HURUNGWE DISTRICT, Mashonaland West, Zimbabwe – At a local clinic, a young man emerges from the waiting room holding a brightly coloured mobile tablet. Tafadzwa Chamonyonga, 19, is a peer educator from Hurungwe District in Mashonaland West Province, 200 kilometres north west of Harare, Zimbabwe’s capital.
Taffie, as he is known among his peers, is one of 100 young people who have received information on adolescent sexual and reproductive health issues and has been trained in social media by UNFPA, the United Nations Population Fund's Safeguard Young People Programme.
The 10 days we spent training in Kadoma opened our world to a new perspective on how to live our lives and behave as young people.
“The 10 days we spent training in Kadoma opened our world to a new perspective on how to live our lives and behave as young people,” says Taffie. “There is the real value of social media in sharing information and knowledge. We cannot wait to recruit other youths into the network.”
Already he has reached out to his immediate peers and their response has been encouraging. “Ever since we came from the training, I have introduced some of my friends to social media and they have all expressed great interest.”
'Reach young people on their phones'
What better way to reach youth with messaging on adolescent sexual and reproductive health than on social media platforms?
His sentiments are echoed by Nofundo Mlilo, 17, another peer educator who received training in social media along with Tafadzwa. “Most of the time we young people are on our phones, so what better way to reach us with messaging on adolescent sexual and reproductive health (ASRH) than on social media platforms?”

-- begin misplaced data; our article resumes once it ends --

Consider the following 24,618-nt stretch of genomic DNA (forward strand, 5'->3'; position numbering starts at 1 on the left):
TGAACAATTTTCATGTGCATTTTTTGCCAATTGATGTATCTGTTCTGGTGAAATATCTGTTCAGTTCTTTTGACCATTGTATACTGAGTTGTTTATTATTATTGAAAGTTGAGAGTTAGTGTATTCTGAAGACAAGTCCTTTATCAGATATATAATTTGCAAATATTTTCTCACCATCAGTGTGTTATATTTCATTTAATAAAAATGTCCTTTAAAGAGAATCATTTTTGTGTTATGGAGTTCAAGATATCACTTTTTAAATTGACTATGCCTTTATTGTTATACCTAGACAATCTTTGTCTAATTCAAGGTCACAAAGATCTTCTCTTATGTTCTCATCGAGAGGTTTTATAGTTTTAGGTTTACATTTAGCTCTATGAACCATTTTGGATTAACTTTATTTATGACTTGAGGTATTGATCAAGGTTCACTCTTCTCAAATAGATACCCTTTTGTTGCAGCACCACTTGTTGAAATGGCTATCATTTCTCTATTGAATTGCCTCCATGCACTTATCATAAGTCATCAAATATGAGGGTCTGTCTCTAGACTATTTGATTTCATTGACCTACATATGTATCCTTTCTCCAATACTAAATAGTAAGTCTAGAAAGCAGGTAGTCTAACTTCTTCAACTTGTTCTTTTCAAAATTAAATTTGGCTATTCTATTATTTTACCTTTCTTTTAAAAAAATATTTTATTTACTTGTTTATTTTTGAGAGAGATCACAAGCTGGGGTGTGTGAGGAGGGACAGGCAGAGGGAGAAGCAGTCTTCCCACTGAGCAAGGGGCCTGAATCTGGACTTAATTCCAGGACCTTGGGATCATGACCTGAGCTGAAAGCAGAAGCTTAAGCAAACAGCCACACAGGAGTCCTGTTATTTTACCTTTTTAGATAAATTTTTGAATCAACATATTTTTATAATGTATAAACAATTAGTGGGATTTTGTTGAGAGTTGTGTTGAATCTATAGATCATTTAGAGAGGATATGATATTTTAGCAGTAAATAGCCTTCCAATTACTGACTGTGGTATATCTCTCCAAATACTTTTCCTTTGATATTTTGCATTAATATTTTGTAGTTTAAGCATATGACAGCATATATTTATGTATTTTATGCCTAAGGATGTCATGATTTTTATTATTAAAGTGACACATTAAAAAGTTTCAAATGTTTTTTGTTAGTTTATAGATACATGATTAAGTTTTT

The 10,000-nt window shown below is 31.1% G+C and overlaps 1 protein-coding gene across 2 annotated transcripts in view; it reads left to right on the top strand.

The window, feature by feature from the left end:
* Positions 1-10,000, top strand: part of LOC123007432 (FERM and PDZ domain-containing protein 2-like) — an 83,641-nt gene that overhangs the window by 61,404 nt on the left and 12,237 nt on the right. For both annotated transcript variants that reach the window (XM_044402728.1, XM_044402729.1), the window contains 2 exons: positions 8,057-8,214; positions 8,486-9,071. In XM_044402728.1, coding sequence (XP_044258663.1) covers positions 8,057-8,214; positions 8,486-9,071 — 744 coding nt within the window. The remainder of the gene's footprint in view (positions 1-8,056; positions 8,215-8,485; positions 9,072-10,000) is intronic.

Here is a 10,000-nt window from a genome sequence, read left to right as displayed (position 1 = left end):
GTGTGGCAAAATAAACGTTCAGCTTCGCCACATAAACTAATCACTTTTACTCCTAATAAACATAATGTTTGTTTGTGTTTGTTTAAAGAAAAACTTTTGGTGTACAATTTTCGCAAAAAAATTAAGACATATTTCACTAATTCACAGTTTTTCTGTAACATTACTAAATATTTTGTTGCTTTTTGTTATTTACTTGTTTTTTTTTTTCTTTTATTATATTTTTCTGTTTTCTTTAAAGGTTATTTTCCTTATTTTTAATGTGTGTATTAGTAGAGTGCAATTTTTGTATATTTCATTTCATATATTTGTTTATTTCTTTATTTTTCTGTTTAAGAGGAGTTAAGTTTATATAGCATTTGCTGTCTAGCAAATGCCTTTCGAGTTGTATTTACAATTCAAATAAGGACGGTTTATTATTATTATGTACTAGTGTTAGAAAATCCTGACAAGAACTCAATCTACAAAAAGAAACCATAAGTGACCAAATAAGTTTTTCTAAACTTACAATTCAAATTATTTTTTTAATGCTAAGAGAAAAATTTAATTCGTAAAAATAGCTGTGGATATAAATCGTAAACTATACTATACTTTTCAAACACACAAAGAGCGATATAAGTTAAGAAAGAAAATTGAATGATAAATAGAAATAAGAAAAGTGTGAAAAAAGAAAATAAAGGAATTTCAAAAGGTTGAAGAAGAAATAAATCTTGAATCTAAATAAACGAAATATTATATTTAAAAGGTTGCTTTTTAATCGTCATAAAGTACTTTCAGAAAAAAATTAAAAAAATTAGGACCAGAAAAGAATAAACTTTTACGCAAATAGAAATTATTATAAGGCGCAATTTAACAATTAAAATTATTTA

The keen interest shown in social media by her peers is promising and she is looking forward to engaging with more youths in her community and fostering behaviour change, she says.
According to Tamisayi Chinhengo, UNFPA Programme Specialist in ASRH, social media is one of the key platforms identified to provide information on sexual and reproductive health to young people.
“As part of the National ASRH Network, UNFPA and its partners seek to exploit social media to empower adolescent girls to make healthy reproductive health choices and to act on them, strengthen youth-friendly SRH services and enhance the accountability of health providers to young women on provision of youth-friendly services,” she says.
Young people face unique challenges
Zimbabwe's population is close to 13 million people, of which two thirds are below the age of 25 years. Young people, especially young women, face a unique set of challenges in accessing SRH services and are exposed to the risks of unintended pregnancies, unsafe abortions and sexually transmitted infections, including HIV. Lack of employment and gender-based violence exacerbates the situation. According to the 2012 national estimates, HIV prevalence is one and half times higher among women aged 15 to 24 (6.7 per cent) than among men the same age (4.2 per cent).
The SYP-supported training emphasizes the use of social media as a key emerging strategy in adolescent sexual and reproductive health information generation and knowledge sharing among young people in their communities through Facebook Clubs. This is in association with government partners in the Ministry of Health and Child Care, National AIDS Council, Zimbabwe National Family Planning Council and youth organizations such as the Young People’s Network-Get Engaged and SAYWHAT.
About the Safeguard Young People programme
With funding from the Swiss Agency for Development and Cooperation, UNFPA's East and Southern Africa Regional Office has implemented the Safeguard Young People programme in Botswana, Lesotho, Malawi, Namibia, Swaziland, South Africa, Zambia, and Zimbabwe. The programme displays bold leadership and strategic action to ensure young people’s healthy and successful transition to adulthood.
The goal of the programme is to improve the sexual and reproductive health status of young people aged 10 to 24 years by the end of 2019. The Safeguard Young People programme adopts a multi-sectoral approach that addresses the youth population holistically, in their diverse and complex environments, with an emphasis on transforming the gender dynamics that marginalize and harm young women.